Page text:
As a "type-A” music teacher the word “unstructured” usually gives me pause. I am a planner, a list maker and I like it when things have some sort of order and predictability. However, over the last few years I have discovered a new comfort for giving students unstructured time within very specific boundaries and expectations. I will set up a task or an assignment and then let the play (yes...play!) It is during this time that the students can figure things out by themselves - a time when I do not give them the answers...or even the questions! They learn to make mistakes, be resourceful, learn from each other, take on leadership role and establish ownership of their own learning. I have found that “unstructured” and “structured” are not always mutually exclusive.
I covered another teacher’s general music class today with a group of students who I only knew by their reputation. They are currently at the beginning of the piano unit. I heard they were a bit unruly, and had difficultly with unstructured time. Without direct instruction things often got out of hand, students were off task and sometimes disrespectful to each other and the equipment. When there isn’t structure, there is always a chance of chaos and anarchy...especially with a room of 7th graders, right? Well, not necessarily….
With this particular group of students who did not know me, I made sure the class was fast paced and the unstructured times were short and very specific. Instead of saying “practice this song for 2 minutes,” as I might have instructed one of my classes, I asked this new class to “take 60 seconds and figure out the C, F and A minor chords and find all of them on the piano.” The directions were clear and the time was short. The unstructured time always works within the boundaries of clear expectations.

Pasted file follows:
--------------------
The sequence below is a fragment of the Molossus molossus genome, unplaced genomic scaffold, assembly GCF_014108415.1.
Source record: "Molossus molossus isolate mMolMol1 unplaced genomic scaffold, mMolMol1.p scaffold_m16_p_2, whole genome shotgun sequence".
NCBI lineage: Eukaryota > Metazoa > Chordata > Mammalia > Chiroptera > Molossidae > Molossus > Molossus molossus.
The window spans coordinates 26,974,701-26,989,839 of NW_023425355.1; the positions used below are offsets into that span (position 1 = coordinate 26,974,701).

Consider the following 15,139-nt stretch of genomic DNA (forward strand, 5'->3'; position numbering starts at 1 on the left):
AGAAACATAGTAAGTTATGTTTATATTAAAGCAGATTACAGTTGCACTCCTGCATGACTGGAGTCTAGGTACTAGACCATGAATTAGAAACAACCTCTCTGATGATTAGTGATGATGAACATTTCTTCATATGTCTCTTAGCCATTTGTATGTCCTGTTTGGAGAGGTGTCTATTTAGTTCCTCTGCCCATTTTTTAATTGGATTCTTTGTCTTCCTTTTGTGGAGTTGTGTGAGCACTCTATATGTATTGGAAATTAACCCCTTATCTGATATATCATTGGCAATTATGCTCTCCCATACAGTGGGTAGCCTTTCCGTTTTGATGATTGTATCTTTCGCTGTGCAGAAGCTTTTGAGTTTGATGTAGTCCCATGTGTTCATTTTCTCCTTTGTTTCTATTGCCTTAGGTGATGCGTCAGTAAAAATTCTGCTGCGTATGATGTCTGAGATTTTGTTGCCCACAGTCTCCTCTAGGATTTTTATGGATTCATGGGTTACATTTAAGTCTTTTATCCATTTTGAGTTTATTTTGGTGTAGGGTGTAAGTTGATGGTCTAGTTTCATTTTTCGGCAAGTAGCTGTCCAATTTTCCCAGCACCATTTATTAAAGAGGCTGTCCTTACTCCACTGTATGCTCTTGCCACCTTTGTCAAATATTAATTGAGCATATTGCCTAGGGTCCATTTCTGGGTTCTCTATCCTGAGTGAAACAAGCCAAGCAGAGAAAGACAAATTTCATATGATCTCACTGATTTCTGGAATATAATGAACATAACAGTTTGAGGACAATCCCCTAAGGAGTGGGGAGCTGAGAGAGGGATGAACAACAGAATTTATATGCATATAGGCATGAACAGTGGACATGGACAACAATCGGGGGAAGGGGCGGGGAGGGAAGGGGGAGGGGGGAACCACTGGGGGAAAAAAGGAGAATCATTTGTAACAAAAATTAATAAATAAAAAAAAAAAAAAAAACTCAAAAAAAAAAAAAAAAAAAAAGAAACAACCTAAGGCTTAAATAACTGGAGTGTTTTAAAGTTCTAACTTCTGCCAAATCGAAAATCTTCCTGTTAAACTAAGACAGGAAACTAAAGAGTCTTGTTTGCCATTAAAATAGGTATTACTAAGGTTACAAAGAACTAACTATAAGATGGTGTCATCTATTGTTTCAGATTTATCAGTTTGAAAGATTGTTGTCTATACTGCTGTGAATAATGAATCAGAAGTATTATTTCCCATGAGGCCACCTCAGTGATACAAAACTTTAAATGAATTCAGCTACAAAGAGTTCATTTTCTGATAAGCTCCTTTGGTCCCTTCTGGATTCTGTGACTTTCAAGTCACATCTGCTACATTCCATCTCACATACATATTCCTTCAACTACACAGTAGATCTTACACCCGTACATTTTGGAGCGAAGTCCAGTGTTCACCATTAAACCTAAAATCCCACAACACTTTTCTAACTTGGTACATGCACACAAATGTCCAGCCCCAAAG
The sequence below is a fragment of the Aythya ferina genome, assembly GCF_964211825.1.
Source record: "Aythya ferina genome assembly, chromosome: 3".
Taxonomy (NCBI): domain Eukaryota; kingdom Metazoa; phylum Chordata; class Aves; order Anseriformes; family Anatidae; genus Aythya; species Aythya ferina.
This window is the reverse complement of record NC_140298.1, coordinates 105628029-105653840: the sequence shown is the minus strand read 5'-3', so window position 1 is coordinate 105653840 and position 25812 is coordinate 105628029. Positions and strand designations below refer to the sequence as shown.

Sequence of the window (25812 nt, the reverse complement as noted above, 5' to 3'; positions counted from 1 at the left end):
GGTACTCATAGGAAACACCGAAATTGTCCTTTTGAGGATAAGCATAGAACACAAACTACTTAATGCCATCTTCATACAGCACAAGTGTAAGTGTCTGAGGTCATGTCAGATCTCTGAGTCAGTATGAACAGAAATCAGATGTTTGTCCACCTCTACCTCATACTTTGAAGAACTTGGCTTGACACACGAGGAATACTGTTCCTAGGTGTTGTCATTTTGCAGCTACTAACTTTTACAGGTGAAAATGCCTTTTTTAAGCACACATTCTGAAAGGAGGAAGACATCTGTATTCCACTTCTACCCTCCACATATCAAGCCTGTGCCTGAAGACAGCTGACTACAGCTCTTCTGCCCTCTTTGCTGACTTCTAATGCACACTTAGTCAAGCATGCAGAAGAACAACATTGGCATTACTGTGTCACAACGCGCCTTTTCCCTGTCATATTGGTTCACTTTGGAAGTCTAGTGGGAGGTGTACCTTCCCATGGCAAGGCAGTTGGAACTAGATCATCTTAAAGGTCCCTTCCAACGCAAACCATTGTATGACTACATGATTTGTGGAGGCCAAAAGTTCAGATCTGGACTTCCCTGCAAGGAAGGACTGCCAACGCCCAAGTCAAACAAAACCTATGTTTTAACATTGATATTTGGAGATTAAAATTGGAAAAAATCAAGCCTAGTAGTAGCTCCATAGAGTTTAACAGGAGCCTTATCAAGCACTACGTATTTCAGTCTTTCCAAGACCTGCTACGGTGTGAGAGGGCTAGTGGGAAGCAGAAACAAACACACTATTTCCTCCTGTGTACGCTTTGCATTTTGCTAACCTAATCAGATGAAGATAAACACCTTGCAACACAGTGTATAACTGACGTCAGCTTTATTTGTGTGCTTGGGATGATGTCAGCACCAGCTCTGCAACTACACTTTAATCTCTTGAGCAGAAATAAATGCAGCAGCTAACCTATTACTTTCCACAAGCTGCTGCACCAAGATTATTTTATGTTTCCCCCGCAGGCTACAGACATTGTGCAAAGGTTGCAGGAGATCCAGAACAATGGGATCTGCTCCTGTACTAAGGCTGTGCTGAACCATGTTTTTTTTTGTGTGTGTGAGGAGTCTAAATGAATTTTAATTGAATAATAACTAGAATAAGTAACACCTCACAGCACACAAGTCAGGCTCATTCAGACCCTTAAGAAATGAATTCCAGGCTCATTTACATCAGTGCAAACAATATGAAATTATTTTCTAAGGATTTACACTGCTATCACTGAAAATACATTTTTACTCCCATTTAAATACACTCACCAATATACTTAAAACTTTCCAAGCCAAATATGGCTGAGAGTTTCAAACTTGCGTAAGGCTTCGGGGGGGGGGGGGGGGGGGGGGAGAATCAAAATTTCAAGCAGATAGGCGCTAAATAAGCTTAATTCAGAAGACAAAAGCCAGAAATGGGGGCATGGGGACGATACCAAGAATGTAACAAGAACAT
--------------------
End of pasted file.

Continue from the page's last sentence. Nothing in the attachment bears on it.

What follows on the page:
Using unstructured time also needs practice. It needs to be practiced the teacher: How long? With what tasks? In small groups or individual assignments? Which kids do well during this time? Which ones stay focused? Which ones need extra support? Which students work well with their friends? Which ones get distracted? Which ones talk with their friends instead of practice? When I am able to get that information, I can make adjustments in seating arrangements or use my proximity to encourage them to stay on task.
Unstructured time also needs to be practiced by the students. They need to understand the expectations for this time. Clear, concise and repeated expectations are absolutely essential for this to be successful. What happens if the students are not on task? Make this very clear as well and follow through.
The new class today was great - especially with the short unstructured times. The kids all played “Stay With Me” by Sam Smith with confidence and excitement. I was able to give them time to figure it out on their own and they were encouraged by their accomplishments. It’s also a good feeling to not have to direct every single minute of every class. It gives me a time to walk around to give support or enrichment when needed. And, of course, with this time I am able to make connections with the kids.